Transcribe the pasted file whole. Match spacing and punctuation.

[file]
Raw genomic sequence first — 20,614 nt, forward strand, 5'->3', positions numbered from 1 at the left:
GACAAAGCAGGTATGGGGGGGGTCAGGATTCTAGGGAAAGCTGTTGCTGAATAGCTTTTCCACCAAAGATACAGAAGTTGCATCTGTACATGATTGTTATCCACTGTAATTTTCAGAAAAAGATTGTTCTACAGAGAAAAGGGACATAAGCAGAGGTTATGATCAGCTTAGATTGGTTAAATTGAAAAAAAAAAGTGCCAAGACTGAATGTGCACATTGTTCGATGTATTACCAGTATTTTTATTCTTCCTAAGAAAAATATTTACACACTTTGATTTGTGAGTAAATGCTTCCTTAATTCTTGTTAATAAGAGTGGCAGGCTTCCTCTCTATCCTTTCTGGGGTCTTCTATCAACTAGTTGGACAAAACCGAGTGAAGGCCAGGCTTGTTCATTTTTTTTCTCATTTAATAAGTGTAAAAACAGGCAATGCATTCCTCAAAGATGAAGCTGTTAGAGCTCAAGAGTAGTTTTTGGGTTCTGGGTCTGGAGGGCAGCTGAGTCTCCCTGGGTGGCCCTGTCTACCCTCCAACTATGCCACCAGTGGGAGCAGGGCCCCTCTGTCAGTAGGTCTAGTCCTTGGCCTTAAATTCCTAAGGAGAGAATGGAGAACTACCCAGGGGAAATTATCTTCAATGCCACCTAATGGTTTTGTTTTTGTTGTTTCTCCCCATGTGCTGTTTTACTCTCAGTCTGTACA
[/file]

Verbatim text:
Raw genomic sequence first — 20,614 nt, forward strand, 5'->3', positions numbered from 1 at the left:
GACAAAGCAGGTATGGGGGGGGTCAGGATTCTAGGGAAAGCTGTTGCTGAATAGCTTTTCCACCAAAGATACAGAAGTTGCATCTGTACATGATTGTTATCCACTGTAATTTTCAGAAAAAGATTGTTCTACAGAGAAAAGGGACATAAGCAGAGGTTATGATCAGCTTAGATTGGTTAAATTGAAAAAAAAAAGTGCCAAGACTGAATGTGCACATTGTTCGATGTATTACCAGTATTTTTATTCTTCCTAAGAAAAATATTTACACACTTTGATTTGTGAGTAAATGCTTCCTTAATTCTTGTTAATAAGAGTGGCAGGCTTCCTCTCTATCCTTTCTGGGGTCTTCTATCAACTAGTTGGACAAAACCGAGTGAAGGCCAGGCTTGTTCATTTTTTTTCTCATTTAATAAGTGTAAAAACAGGCAATGCATTCCTCAAAGATGAAGCTGTTAGAGCTCAAGAGTAGTTTTTGGGTTCTGGGTCTGGAGGGCAGCTGAGTCTCCCTGGGTGGCCCTGTCTACCCTCCAACTATGCCACCAGTGGGAGCAGGGCCCCTCTGTCAGTAGGTCTAGTCCTTGGCCTTAAATTCCTAAGGAGAGAATGGAGAACTACCCAGGGGAAATTATCTTCAATGCCACCTAATGGTTTTGTTTTTGTTGTTTCTCCCCATGTGCTGTTTTACTCTCAGTCTGTACA